Download Atmospheric Aerosols: Life Cycles and Effects on Air Quality by Claudio Tomasi, Sandro Fuzzi, Alexander Kokhanovsky PDF

By Claudio Tomasi, Sandro Fuzzi, Alexander Kokhanovsky

The e-book describes the morphological, actual and chemical homes of aerosols from quite a few common and anthropogenic resources to assist the reader larger comprehend the direct function of aerosol debris in scattering and soaking up brief- and long-wave radiation.

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Extra info for Atmospheric Aerosols: Life Cycles and Effects on Air Quality and Climate

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As mentioned earlier, smoke aerosols contain a large fraction of soot substances. 2 μm. As mentioned previously, soot particles are often assembled in chain-like structures. 5, therefore considerably higher than those typical of maritime, mineral dust, and secondary water-soluble aerosols. Several million grams of particles can be released by the burning of one tropical forest hectare (104 m2 ). On a global scale, SMIC (1971) estimated that forest fires and slash-burning debris contributed to give a global annual average production flux of aerosol particle mass varying from 3 to 150 Tg per year, with the fraction of forest fire smoke particles with a < 20 μm that provides a value of Φe not exceeding 50 Tg per year (United Nations, 1979).

Some of these drops subsequently evaporate and leave behind sea-salt particles with a > 2 μm, containing not only sea salts but also organic compounds and bacteria that are already present in the surface layer of the ocean. This is due to the fact that the surface microlayer of the ocean is enriched in microorganisms, viruses, and extracellular biogenic material, which can enter the atmosphere through such a bubble bursting mechanism. Consequently, sea-salt particles usually contain about 10% organic matter (OM) (Middlebrook, Murphy, and Thomson, 1998), but currently it is not well known whether these biogenic constituents are internally mixed with sea salt or whether they also form agglomerate pools of externally mixed organic particles (Bigg and Leck, 2008).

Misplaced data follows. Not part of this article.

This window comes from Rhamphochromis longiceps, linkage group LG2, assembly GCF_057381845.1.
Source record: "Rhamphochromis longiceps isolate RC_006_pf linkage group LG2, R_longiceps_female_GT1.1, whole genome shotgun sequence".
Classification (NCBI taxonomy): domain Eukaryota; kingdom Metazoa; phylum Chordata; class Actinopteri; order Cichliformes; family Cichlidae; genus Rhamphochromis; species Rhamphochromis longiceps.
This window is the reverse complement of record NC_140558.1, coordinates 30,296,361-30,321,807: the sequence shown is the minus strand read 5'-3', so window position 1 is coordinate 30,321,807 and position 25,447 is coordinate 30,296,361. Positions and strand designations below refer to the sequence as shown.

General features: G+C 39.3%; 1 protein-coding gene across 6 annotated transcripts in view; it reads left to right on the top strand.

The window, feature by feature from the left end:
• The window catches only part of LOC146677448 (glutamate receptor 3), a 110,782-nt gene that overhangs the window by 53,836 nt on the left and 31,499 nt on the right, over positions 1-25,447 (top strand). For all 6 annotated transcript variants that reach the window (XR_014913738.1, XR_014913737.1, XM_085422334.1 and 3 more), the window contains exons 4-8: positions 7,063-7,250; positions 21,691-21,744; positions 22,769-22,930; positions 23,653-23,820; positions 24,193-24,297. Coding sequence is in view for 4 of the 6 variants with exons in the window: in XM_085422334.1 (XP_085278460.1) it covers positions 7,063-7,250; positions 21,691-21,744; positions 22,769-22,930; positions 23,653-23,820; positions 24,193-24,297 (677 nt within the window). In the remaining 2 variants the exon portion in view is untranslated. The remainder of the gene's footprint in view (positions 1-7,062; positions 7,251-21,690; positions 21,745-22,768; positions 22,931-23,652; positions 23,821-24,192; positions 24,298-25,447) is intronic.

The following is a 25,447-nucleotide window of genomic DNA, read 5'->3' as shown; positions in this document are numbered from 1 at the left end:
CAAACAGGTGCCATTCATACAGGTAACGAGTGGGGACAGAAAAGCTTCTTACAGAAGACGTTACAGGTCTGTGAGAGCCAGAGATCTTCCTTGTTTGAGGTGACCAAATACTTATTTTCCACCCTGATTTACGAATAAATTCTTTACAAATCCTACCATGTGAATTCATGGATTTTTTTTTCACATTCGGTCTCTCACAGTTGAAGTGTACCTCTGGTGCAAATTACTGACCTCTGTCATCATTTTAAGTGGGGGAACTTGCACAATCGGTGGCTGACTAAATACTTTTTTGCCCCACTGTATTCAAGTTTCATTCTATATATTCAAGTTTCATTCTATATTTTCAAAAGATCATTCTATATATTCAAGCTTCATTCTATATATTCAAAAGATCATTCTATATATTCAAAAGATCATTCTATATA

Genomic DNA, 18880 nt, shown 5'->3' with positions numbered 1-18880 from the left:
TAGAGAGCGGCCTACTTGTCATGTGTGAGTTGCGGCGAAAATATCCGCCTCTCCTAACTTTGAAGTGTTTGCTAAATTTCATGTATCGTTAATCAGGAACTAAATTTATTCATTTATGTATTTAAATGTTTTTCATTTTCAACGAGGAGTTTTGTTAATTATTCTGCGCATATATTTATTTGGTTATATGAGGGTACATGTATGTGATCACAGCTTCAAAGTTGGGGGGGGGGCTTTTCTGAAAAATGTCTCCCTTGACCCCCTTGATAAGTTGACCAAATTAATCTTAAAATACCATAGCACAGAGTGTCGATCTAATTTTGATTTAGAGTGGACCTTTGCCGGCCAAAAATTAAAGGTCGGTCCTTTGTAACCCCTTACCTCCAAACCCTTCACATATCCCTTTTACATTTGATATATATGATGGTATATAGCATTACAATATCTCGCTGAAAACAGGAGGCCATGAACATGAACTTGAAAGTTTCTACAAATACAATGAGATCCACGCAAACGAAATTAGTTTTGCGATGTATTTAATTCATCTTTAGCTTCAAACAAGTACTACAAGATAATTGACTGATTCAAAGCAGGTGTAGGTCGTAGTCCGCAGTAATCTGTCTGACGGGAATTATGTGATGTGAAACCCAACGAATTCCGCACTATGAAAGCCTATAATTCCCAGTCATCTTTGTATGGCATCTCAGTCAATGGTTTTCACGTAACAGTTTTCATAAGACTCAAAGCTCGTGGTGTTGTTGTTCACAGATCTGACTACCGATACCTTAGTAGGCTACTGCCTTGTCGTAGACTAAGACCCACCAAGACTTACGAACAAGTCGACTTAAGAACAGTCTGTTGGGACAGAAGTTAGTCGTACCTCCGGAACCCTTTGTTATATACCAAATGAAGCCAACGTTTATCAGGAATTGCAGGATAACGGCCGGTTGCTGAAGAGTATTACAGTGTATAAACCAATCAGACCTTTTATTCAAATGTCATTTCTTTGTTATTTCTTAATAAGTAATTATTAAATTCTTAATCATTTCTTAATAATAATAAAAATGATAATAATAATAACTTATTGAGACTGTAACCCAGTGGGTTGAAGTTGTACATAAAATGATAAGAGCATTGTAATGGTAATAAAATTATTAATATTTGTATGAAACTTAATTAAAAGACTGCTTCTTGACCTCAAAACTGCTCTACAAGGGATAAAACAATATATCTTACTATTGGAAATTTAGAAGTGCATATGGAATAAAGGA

8 SEM images of aerodiffuse biological particles sampled at rural sites of the Po Valley (northern Italy): (a) pollen of Ambrosia sp. (Po Valley), (b) pollen of Convolvulaceae sp. ) (Po Valley), (d) pollen of (f) 2 μm Castanea sativa sp. (Po Valley), (e) pollen of Liliaceae sp. (Po Valley), and (f ) fungus spore of Ustilago sp. (Po Valley). ). 21 22 1 Primary and Secondary Sources of Atmospheric Aerosol oceanic microorganism sampled at Cape Grim with sizes of ∼1 μm and biogenic debris consisting of several plant fragments collected at a rural site in Hungary, with sizes varying from 2 to 10 μm.

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